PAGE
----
Jewish Ideas Daily has been succeeded and re-launched as Mosaic. Read more...

O Canada

In striking contrast to the treatment Jerusalem has been getting from its fair-weather European allies and a fickle Obama administration, there stands, of all countries, Canada. Why "of all countries"? Because none of this was preordained.

Relevant Links
The Jewish Vote  Paul C. Merkley, Jewish Political Studies Review. Re-examining their place on the political spectrum, Canadian Jews appear to be moving rightward.
The New Anti-Semitism  Stephen Harper, Canadian Jewish Political Affairs Committee. Harnessing anti-Semitic, anti-Western, and anti-American motifs, today’s haters of Jews pervert the language of human rights in order to target the Jewish state. (With video)
Israel's Best, Least Known Friend  Ron Friedman, Jerusalem Post. Why are Stephen Harper’s pro-Israel sentiments echoed by many Canadians? Because the two countries share similar values.

Until lately, Canada's relations with Israel have essentially followed the trajectory of those with Western Europe—that is, starting out warm and turning increasingly frosty. Since 2006, that has changed under the leadership of Prime Minister Stephen Harper and his Conservative party. In the most recent elections on May 2, to the delight of Israelis, Harper won another resounding victory, giving him a clear majority in parliament.

A brief review of the history puts today's situation in perspective. In 1947, Lester Pearson, an internationalist liberal then serving as Canada's foreign minister, supported the UN partition plan for Palestine, for which the Zionists were grateful. In 1956, during the Sinai campaign that saw France and Britain allied with Israel, Canada sought to placate both London and a fuming Eisenhower administration.  Afterward, Ottawa adhered to a pro-Israel stance through the 1967 Six-Day war, wobbling only after the 1973 Yom Kippur war when Pierre Trudeau was in power. Tellingly, the 1973 Arab oil embargo, combined with PLO airliner hijackings and terrorist outrages including the 1974 massacre of 21 Israeli schoolchildren in Ma'alot, swayed both Europe and Canada against Israel.

In 1975, under pressure from the Jewish community, Trudeau postponed a UN conference slated to take place in Canada with Yasir Arafat's participation. But thereafter any such inhibitions disappeared, along with any interest in opposing the Arab economic boycott of Israel. Soon the Canadian government, press, and intellectual elite were embracing the Arab line that negated Jewish rights in Judea and Samaria. Again like Europe, Canada pronounced the obstacle to peace to be not unremitting Arab rejectionism but Jewish settlements.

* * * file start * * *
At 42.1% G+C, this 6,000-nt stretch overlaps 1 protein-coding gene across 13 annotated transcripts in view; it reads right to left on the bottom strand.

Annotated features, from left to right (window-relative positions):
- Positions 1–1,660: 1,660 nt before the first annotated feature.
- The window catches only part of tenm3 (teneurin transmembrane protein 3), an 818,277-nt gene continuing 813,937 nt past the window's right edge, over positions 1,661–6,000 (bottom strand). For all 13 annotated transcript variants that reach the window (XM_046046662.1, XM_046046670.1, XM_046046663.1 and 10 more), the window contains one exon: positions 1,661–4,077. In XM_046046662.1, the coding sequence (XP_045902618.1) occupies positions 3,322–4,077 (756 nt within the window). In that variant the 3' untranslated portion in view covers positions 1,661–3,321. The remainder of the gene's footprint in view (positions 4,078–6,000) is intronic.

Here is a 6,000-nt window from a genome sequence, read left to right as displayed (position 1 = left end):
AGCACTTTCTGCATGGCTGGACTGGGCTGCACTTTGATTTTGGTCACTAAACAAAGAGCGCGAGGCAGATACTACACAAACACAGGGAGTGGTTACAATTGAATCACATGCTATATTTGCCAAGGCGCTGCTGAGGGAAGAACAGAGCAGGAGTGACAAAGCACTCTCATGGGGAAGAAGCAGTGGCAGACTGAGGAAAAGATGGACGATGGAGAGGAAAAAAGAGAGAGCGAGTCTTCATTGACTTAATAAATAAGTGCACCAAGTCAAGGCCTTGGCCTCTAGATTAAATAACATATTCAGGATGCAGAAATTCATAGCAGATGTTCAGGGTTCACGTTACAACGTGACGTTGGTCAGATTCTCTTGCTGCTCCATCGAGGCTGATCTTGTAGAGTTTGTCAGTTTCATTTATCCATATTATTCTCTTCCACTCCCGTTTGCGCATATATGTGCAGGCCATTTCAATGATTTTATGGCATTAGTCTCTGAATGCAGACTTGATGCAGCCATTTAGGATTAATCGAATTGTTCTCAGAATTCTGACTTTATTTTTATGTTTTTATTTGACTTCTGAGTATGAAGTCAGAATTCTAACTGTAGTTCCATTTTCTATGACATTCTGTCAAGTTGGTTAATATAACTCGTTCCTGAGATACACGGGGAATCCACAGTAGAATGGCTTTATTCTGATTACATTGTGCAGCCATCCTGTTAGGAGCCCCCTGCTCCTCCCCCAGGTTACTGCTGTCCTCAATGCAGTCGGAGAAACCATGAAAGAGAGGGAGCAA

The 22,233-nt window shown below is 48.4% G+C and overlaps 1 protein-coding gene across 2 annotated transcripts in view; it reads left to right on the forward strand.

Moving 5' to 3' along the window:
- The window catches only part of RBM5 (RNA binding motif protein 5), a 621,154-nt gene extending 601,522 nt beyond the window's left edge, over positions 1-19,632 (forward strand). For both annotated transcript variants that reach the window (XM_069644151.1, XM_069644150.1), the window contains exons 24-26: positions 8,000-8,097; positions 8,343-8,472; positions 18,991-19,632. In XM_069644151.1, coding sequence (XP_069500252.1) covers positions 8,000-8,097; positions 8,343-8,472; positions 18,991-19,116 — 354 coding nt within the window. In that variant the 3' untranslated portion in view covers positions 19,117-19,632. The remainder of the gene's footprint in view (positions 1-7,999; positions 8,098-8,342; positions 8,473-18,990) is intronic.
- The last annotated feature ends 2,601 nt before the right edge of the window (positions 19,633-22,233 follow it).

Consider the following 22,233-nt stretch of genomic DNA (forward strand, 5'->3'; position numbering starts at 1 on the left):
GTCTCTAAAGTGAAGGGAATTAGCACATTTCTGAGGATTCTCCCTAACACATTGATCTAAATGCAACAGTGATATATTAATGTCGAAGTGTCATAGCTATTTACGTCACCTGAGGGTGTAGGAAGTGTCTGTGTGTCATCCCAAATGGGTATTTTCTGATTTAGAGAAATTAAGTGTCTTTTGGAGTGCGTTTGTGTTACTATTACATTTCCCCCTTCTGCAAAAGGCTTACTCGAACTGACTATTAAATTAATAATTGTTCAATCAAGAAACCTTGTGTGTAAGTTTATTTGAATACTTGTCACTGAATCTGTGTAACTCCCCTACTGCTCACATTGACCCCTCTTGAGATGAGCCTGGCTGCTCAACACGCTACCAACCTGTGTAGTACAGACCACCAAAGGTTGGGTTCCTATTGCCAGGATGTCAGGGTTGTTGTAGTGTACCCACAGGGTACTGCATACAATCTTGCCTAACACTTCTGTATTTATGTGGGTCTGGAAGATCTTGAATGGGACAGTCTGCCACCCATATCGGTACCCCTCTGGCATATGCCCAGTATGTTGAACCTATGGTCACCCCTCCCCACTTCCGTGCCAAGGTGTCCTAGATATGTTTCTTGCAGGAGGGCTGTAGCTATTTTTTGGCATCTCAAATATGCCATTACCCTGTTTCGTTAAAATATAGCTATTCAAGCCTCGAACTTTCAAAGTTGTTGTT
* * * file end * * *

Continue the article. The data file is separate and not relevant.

By the mid-1980s, under Joe Clark and Brian Mulroney, Canada had formalized its pro-Arab course. Clark called for a Palestinian "homeland" long before Arafat even pretended to recognize Israel's right to exist, and during the 1991 Gulf war pressed Washington to exploit the situation by forcing Israeli concessions to Palestinian demands. At the start of the first intifada (1987-1993), ignoring rampant Palestinian-on-Palestinian bloodletting, let alone the more than 400 Israeli Jewish victims of Palestinian brutality, Clark leveled his criticisms primarily at Jerusalem. Even the Canadian labor movement turned against the Jewish state.

Only in the wake of the September 11, 2001 Islamist terror attacks and Arafat's unleashing of the second intifada did Canada begin, under Paul Martin (2003-2006), to slow its anti-Israel drift. With Harper's election in 2006, the drift was not only halted but reversed. The new Canadian government became the first to cut ties with the Palestinian Authority after Hamas won the 2006 parliamentary elections in the West Bank and Gaza. In July 2006, Harper courageously stood with Israel against Hizballah in the second Lebanon war. In 2009, Ottawa led the way in opposing a repeat performance of the notoriously anti-Semitic Durban conference of 2001, as well as other Arab efforts to use the UN Human Rights Council as a battering ram against Israel.

What explains this exceptionalism? Canadian analysts agree that Harper's attitude toward the Jewish state is a matter of personal conviction—a conviction shared, moreover, by other party leaders like Stockwell Day and Jason Kenney. They see Israel for what it is: an island of democracy and a bastion of Western values in a perilously unstable region.

It is fortunate that the reconstituted Conservative party led by Harper came into existence only in 2003, and is thus free of its predecessor's anti-Israel baggage. It also helps that Canada is the fifth largest energy producer in the world. Though the country continues to import petroleum, its relative energy independence lessens the tendency toward Europe's moral and diplomatic myopia.

Which is not to say that Harper's principled stance is politically risk-free. Of the main national newspapers that delve into global affairs, the National Post is editorially the most sympathetic to Israel (though it also relies for its coverage on occasionally tendentious wire services). The Globe & Mail, which endorsed Harper, is somewhat less supportive, and its Israel bureau chief, Patrick Martin, has been a strident critic. Popular opinion, too, is far from completely on board with Harper. A recent BBC poll found as many as 52 percent of Canadians holding unfavorable views of Israel. In Quebec, historically less friendly to Jews and Israel, there has been even greater dissatisfaction with the government's stance.

But in Harper's core constituency, which includes Christian supporters of Israel, his willingness to go against the grain is valued. Moreover, Jews in key electoral districts in Toronto, Montreal, and Vancouver have increasingly abandoned Liberal for Conservative candidates. In the May 2 election, even Irwin Cotler, a famously pro-Israel Liberal MP from a heavily Jewish district, barely held on to his seat against a pro-Israel Conservative opponent. In general, and unlike their coreligionists to the south, Canada's 350,000 Jews see themselves as living not in a melting pot but in a sometimes tense multicultural mosaic, and are far less prone to anchor their "Jewish identity" in criticism of Israeli policies.